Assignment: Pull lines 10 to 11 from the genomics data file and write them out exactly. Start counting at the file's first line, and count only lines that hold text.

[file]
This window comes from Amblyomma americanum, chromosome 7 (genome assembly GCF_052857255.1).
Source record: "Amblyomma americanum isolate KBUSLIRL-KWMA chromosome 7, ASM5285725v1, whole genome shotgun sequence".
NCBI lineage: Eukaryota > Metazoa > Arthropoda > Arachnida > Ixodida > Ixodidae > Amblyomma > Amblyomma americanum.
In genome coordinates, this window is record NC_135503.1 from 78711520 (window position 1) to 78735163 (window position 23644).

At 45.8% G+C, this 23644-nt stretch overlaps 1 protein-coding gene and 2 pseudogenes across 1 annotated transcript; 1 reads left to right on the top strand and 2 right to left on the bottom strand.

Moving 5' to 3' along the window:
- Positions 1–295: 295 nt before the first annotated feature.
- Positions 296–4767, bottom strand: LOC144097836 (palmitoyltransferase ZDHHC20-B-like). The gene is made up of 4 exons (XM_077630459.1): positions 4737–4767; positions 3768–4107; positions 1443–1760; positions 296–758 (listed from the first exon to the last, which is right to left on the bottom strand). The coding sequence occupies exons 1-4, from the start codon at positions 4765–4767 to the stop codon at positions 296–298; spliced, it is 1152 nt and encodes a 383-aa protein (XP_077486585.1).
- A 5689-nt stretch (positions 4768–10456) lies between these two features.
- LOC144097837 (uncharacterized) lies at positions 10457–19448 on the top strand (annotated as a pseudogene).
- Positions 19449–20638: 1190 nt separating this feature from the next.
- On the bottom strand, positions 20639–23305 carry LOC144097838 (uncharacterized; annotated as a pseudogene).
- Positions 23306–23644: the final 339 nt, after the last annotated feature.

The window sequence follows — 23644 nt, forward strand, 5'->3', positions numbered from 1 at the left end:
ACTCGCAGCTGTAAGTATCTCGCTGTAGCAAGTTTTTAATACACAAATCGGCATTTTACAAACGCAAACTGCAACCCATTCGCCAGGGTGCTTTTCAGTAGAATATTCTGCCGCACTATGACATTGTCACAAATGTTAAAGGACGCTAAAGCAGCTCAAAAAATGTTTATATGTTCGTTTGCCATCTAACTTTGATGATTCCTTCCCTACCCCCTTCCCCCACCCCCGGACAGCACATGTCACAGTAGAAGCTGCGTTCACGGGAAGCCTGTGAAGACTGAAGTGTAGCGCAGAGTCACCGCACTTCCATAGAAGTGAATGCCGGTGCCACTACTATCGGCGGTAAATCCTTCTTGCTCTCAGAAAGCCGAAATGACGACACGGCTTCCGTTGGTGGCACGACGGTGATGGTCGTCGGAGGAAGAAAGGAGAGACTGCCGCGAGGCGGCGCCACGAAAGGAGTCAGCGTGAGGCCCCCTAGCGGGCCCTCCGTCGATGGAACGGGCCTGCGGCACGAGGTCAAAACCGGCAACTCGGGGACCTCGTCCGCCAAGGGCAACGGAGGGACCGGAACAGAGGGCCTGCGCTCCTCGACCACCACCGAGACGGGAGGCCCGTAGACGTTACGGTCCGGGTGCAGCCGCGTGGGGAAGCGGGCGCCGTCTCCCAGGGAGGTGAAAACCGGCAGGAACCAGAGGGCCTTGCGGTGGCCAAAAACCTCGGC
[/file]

- LOC144097837 (uncharacterized) lies at positions 10457–19448 on the top strand (annotated as a pseudogene).
- Positions 19449–20638: 1190 nt separating this feature from the next.